“We've all seen the good news that has come out on the economy in the past few weeks. While challenges remain, evidence is building that the American economy is starting to grow again. But no matter how challenging the environment ... the FDIC has ample resources to continue protecting insured depositors as we have for the last 75 years. No insured depositor has ever lost a penny of insured deposits ... and no one ever will.”

The above statement, made by FDIC boss Sheila Bair is overflowing with inaccuracies, but for the purposes of this article, I want to focus on the last sentence. The FDIC’s ‘trust fund’ is dry. At the beginning of 2008, the Deposit Insurance Fund (DIF) had a balance of approximately $52.8 Billion. By the end of 2008, the DIF had been drained to around $17.3 Billion on the back of just 25 bank failures. To date in 2009, there have been 81 failures, with the two largest failures of the recession coming in the last month. At the end of Q1 2009, the DIF balance had already been reduced to $13.1 Billion. In addition, the list of ‘troubled’ (read: dead) banks now stands at 416 as of the FDIC’s latest quarterly report.

Ms. Bair, in her statement alluded to the notion that the FDIC sets aside reserves for anticipated failures. The problem is that their estimates of the total impact of failures have been categorically low during the recent run of bank failures. In fact the actual losses have been nearly twice (1.94X) the estimates by FDIC. In the following graphic, used in Ms. Bair’s presentation, the FDIC has estimated the cost of failures to be $32 Billion. If recent history is any guide, the real cost is likely to be a tick over $62 Billion. Given that the balance of the DIF is now at $10.4 Billion, I’d say they have more than a small problem.

What is even more interesting is that Ms. Bair considers money borrowed from the Treasury (taxpayers) and thrown into a black hole to be an asset and her chart above fails to recognize that such a loan creates a liability as well. However, this is indicative of our new accounting paradigm. In addition, she asserts that the FDIC is entirely ‘industry-funded’. Not so when they’re tapping a Treasury credit line. While most folks are sniffing a bailout of FDIC, I wouldn’t count on it. So far, the vast majority of the bailout money has found its way to Wall Street, not Main Street.

So while the FDIC is bragging that no insured depositor has ever lost a penny and never will, it must be noted that it is incorrect to assume that Congress is under any type of mandate to bailout FDIC. When the DIF requires massive borrowing from the Treasury, bank premiums will be increased in a vain attempt cover the cost, which will mean higher borrowing costs for the real economy. And if Congress does step in and bailout FDIC, the amount will just get tacked onto the national debt. So while large banks gobble up smaller ones and consolidate on the back of TARP, TALF, TSLF and a dozen other ‘emergency’ Fed lending programs, everyday Americans will foot the bill in its entirety. How’s that for a guarantee?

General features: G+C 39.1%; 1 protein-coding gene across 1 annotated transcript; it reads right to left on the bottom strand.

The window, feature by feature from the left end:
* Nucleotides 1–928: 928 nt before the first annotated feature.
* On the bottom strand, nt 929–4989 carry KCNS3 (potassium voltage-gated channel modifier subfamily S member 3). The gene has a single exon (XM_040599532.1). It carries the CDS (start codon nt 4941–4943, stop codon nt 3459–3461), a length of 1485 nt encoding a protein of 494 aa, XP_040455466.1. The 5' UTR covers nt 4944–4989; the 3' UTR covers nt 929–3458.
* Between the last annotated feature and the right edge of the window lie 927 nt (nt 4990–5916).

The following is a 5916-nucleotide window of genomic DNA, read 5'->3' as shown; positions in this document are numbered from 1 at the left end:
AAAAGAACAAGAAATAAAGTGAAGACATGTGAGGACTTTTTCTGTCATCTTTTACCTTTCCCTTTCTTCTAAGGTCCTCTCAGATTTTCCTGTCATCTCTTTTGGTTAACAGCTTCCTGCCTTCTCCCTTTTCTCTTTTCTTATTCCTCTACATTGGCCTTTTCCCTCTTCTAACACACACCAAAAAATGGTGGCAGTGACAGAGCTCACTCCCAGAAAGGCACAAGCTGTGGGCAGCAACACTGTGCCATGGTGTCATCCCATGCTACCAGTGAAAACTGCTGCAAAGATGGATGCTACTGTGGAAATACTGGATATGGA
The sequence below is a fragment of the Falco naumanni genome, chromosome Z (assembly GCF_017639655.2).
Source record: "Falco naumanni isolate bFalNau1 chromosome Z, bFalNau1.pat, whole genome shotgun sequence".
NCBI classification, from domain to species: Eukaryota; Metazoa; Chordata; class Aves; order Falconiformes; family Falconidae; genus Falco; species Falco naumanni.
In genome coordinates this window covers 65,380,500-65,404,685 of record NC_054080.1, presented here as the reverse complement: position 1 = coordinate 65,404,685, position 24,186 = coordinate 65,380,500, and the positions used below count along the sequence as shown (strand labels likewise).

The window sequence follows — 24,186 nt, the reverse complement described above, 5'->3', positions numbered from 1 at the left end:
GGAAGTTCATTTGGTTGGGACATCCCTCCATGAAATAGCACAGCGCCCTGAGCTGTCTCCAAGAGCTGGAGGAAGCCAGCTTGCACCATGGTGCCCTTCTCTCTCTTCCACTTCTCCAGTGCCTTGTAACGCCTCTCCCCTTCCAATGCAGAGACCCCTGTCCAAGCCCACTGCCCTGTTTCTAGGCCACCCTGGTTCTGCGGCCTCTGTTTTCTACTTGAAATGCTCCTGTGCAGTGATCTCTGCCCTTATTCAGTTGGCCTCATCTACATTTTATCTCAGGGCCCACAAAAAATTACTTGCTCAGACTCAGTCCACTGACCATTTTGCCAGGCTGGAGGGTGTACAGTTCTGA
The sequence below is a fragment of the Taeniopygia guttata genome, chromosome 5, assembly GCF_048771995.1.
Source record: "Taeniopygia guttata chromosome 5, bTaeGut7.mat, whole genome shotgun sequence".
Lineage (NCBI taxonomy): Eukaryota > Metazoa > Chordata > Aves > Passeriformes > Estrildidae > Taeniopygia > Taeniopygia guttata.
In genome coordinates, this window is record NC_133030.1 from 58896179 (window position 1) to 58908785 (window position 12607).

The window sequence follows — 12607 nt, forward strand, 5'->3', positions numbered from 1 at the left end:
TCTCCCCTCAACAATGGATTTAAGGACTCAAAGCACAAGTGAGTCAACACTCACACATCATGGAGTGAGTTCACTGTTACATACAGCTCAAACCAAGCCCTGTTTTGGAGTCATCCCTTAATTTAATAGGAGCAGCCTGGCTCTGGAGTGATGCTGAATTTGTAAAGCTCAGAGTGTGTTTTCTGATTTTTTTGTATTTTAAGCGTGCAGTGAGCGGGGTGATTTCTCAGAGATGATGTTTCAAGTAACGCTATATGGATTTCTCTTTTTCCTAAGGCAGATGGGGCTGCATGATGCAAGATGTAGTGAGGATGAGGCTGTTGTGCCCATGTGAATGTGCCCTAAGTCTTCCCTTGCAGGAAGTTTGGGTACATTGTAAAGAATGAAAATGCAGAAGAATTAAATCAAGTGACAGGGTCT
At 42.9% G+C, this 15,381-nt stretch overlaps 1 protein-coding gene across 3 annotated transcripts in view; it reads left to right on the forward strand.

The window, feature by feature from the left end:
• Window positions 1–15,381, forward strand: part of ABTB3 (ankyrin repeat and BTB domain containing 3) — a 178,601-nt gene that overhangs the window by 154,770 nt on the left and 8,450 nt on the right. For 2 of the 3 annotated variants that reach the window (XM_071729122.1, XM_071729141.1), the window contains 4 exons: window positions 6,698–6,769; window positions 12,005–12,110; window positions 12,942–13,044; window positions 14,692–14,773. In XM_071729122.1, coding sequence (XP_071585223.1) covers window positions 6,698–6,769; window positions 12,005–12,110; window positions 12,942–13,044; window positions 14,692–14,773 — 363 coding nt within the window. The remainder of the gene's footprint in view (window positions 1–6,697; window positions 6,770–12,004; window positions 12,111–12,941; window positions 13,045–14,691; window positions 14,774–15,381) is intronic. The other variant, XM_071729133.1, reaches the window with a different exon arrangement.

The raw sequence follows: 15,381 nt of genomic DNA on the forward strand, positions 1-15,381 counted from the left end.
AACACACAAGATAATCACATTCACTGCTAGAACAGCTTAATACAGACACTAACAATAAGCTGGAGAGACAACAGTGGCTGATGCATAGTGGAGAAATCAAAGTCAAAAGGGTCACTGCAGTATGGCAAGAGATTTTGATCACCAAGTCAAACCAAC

The above items are just a sampling of where we stand a year later. The opportunity offered by precious metals is the opportunity rid oneself of counterparty risk. The Dollar is the ultimate example of counterparty risk as it relies on the responsible performance of government and monetary authorities to maintain its value. Since the two aforementioned entities have been absentee custodians of the Dollar for so long, its value has deteriorated dramatically. Precious metals have allowed individuals to compensate for that loss in purchasing power. Pundits will say that Gold is a lousy investment and they’re right. The problem with their thinking is that Gold is not an investment; it is sound money and should be regarded as such, not with contempt as is routinely the case in the mainstream press corps.

So as we begin another September, a time of year that seems to bring out the worst in our financial and banking system, I will say it again – Gold continues to be the opportunity of a lifetime.

We have bundled together the series ‘Basic Financial Analysis’ in PDF format for anyone who would like a copy. Also included in the PDF is an unpublished section on portfolio monitoring. To obtain a copy, please visit: and click the report banner.

By Andy Sutton

Andy Sutton holds a MBA with Honors in Economics from Moravian College and is a member of Omicron Delta Epsilon International Honor Society in Economics. His firm, Sutton & Associates, LLC currently provides financial planning services to a growing book of clients using a conservative approach aimed at accumulating high quality, income producing assets while providing protection against a falling dollar. For more information visit